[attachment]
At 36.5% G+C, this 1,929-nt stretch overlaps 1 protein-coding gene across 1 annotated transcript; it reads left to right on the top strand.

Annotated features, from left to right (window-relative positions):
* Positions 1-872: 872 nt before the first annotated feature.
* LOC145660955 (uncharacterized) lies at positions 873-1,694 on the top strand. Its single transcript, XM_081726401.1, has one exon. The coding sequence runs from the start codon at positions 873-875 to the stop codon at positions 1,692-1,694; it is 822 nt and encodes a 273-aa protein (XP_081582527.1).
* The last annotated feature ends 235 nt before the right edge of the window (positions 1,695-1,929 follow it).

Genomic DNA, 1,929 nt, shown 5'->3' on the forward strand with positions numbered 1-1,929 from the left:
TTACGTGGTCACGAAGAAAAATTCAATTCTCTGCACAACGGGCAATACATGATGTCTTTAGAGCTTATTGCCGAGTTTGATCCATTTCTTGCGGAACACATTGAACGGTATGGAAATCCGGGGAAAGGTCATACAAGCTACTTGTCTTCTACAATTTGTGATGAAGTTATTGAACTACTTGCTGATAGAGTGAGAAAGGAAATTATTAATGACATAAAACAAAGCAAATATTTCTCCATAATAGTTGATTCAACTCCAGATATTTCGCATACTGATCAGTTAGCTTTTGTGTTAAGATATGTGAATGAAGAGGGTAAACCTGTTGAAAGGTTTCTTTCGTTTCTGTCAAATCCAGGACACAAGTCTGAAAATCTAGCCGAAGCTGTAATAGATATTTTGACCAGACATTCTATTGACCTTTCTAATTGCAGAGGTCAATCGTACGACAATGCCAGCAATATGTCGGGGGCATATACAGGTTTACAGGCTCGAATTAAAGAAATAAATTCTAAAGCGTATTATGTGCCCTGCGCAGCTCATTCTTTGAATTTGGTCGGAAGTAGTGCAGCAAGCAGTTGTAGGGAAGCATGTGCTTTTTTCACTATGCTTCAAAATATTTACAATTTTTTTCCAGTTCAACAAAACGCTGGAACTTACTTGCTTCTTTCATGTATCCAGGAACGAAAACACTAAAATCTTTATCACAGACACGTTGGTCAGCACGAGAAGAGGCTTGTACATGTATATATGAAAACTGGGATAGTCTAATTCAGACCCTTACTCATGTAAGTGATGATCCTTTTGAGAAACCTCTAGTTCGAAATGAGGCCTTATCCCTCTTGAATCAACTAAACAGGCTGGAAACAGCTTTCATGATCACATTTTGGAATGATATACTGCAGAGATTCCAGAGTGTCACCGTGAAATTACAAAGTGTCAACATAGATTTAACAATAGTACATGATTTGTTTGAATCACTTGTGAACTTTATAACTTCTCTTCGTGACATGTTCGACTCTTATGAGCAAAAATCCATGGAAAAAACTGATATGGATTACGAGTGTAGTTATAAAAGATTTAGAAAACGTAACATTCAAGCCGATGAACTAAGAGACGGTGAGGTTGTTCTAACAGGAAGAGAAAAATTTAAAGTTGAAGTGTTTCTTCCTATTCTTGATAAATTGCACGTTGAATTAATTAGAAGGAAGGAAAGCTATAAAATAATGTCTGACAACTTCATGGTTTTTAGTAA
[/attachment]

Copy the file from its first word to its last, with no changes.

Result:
At 36.5% G+C, this 1,929-nt stretch overlaps 1 protein-coding gene across 1 annotated transcript; it reads left to right on the top strand.

Annotated features, from left to right (window-relative positions):
* Positions 1-872: 872 nt before the first annotated feature.
* LOC145660955 (uncharacterized) lies at positions 873-1,694 on the top strand. Its single transcript, XM_081726401.1, has one exon. The coding sequence runs from the start codon at positions 873-875 to the stop codon at positions 1,692-1,694; it is 822 nt and encodes a 273-aa protein (XP_081582527.1).
* The last annotated feature ends 235 nt before the right edge of the window (positions 1,695-1,929 follow it).

Genomic DNA, 1,929 nt, shown 5'->3' on the forward strand with positions numbered 1-1,929 from the left:
TTACGTGGTCACGAAGAAAAATTCAATTCTCTGCACAACGGGCAATACATGATGTCTTTAGAGCTTATTGCCGAGTTTGATCCATTTCTTGCGGAACACATTGAACGGTATGGAAATCCGGGGAAAGGTCATACAAGCTACTTGTCTTCTACAATTTGTGATGAAGTTATTGAACTACTTGCTGATAGAGTGAGAAAGGAAATTATTAATGACATAAAACAAAGCAAATATTTCTCCATAATAGTTGATTCAACTCCAGATATTTCGCATACTGATCAGTTAGCTTTTGTGTTAAGATATGTGAATGAAGAGGGTAAACCTGTTGAAAGGTTTCTTTCGTTTCTGTCAAATCCAGGACACAAGTCTGAAAATCTAGCCGAAGCTGTAATAGATATTTTGACCAGACATTCTATTGACCTTTCTAATTGCAGAGGTCAATCGTACGACAATGCCAGCAATATGTCGGGGGCATATACAGGTTTACAGGCTCGAATTAAAGAAATAAATTCTAAAGCGTATTATGTGCCCTGCGCAGCTCATTCTTTGAATTTGGTCGGAAGTAGTGCAGCAAGCAGTTGTAGGGAAGCATGTGCTTTTTTCACTATGCTTCAAAATATTTACAATTTTTTTCCAGTTCAACAAAACGCTGGAACTTACTTGCTTCTTTCATGTATCCAGGAACGAAAACACTAAAATCTTTATCACAGACACGTTGGTCAGCACGAGAAGAGGCTTGTACATGTATATATGAAAACTGGGATAGTCTAATTCAGACCCTTACTCATGTAAGTGATGATCCTTTTGAGAAACCTCTAGTTCGAAATGAGGCCTTATCCCTCTTGAATCAACTAAACAGGCTGGAAACAGCTTTCATGATCACATTTTGGAATGATATACTGCAGAGATTCCAGAGTGTCACCGTGAAATTACAAAGTGTCAACATAGATTTAACAATAGTACATGATTTGTTTGAATCACTTGTGAACTTTATAACTTCTCTTCGTGACATGTTCGACTCTTATGAGCAAAAATCCATGGAAAAAACTGATATGGATTACGAGTGTAGTTATAAAAGATTTAGAAAACGTAACATTCAAGCCGATGAACTAAGAGACGGTGAGGTTGTTCTAACAGGAAGAGAAAAATTTAAAGTTGAAGTGTTTCTTCCTATTCTTGATAAATTGCACGTTGAATTAATTAGAAGGAAGGAAAGCTATAAAATAATGTCTGACAACTTCATGGTTTTTAGTAA